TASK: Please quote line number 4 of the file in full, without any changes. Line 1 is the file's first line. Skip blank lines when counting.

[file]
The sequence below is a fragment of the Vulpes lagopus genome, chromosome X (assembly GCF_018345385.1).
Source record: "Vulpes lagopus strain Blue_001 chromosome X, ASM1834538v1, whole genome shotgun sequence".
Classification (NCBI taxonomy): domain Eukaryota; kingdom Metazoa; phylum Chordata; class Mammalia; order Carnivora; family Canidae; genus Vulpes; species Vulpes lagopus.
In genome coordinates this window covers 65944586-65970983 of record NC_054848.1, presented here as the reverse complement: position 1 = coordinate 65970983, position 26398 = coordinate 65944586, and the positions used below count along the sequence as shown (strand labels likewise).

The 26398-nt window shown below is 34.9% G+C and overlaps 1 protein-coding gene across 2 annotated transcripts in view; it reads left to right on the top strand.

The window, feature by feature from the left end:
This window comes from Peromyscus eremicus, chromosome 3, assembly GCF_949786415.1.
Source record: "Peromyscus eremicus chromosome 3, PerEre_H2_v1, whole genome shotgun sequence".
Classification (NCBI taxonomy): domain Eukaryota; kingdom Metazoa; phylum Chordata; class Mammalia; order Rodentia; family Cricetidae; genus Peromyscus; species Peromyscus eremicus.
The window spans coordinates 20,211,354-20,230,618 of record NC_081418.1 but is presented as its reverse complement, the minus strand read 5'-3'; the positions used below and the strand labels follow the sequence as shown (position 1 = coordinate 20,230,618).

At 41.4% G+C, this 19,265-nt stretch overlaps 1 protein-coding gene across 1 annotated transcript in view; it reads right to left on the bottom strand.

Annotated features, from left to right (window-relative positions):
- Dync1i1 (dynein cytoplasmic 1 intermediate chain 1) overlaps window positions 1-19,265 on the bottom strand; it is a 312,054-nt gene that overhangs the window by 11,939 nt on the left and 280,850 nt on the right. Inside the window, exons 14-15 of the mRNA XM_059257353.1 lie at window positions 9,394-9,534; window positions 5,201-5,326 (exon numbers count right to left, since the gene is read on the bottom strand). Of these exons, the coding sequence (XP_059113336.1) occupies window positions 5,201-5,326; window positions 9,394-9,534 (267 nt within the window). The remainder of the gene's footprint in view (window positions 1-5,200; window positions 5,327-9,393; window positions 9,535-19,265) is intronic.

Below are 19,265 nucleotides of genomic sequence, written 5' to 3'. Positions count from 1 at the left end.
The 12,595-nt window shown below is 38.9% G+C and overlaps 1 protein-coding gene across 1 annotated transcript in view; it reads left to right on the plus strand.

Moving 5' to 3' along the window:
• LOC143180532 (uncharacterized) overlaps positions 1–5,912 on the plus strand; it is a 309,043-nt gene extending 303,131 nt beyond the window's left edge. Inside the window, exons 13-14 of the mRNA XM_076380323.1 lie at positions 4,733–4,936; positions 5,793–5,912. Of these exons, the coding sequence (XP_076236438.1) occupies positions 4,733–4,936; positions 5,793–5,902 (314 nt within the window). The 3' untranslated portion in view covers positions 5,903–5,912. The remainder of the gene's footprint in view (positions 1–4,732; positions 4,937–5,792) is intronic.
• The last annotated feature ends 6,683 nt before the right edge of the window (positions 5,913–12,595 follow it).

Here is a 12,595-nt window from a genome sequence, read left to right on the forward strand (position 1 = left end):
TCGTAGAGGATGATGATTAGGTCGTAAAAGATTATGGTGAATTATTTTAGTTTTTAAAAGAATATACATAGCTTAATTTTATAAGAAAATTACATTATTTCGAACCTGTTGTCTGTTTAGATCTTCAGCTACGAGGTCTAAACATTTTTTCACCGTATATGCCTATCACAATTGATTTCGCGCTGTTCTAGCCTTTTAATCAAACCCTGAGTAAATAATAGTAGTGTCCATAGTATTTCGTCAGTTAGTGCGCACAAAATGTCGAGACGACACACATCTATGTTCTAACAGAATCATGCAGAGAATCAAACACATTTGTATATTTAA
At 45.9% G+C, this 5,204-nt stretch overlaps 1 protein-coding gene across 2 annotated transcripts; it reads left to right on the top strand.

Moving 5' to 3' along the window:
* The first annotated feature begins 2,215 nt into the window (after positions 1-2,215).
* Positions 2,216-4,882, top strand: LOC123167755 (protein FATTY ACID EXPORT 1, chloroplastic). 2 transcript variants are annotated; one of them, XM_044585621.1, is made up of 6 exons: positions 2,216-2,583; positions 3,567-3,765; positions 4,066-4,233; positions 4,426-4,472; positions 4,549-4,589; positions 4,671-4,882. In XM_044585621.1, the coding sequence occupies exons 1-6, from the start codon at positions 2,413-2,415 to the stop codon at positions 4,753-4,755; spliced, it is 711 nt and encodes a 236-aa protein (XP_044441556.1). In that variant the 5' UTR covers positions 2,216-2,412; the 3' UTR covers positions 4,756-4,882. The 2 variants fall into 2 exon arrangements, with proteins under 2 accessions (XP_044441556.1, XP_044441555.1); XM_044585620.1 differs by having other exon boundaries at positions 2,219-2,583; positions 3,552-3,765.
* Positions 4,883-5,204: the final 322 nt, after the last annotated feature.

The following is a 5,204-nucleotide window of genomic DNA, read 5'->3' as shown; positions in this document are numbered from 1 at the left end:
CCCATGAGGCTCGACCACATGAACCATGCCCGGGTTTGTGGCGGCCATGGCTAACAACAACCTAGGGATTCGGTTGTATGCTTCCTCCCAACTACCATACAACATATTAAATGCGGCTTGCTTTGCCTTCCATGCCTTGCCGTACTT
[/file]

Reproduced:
In genome coordinates this window covers 65944586-65970983 of record NC_054848.1, presented here as the reverse complement: position 1 = coordinate 65970983, position 26398 = coordinate 65944586, and the positions used below count along the sequence as shown (strand labels likewise).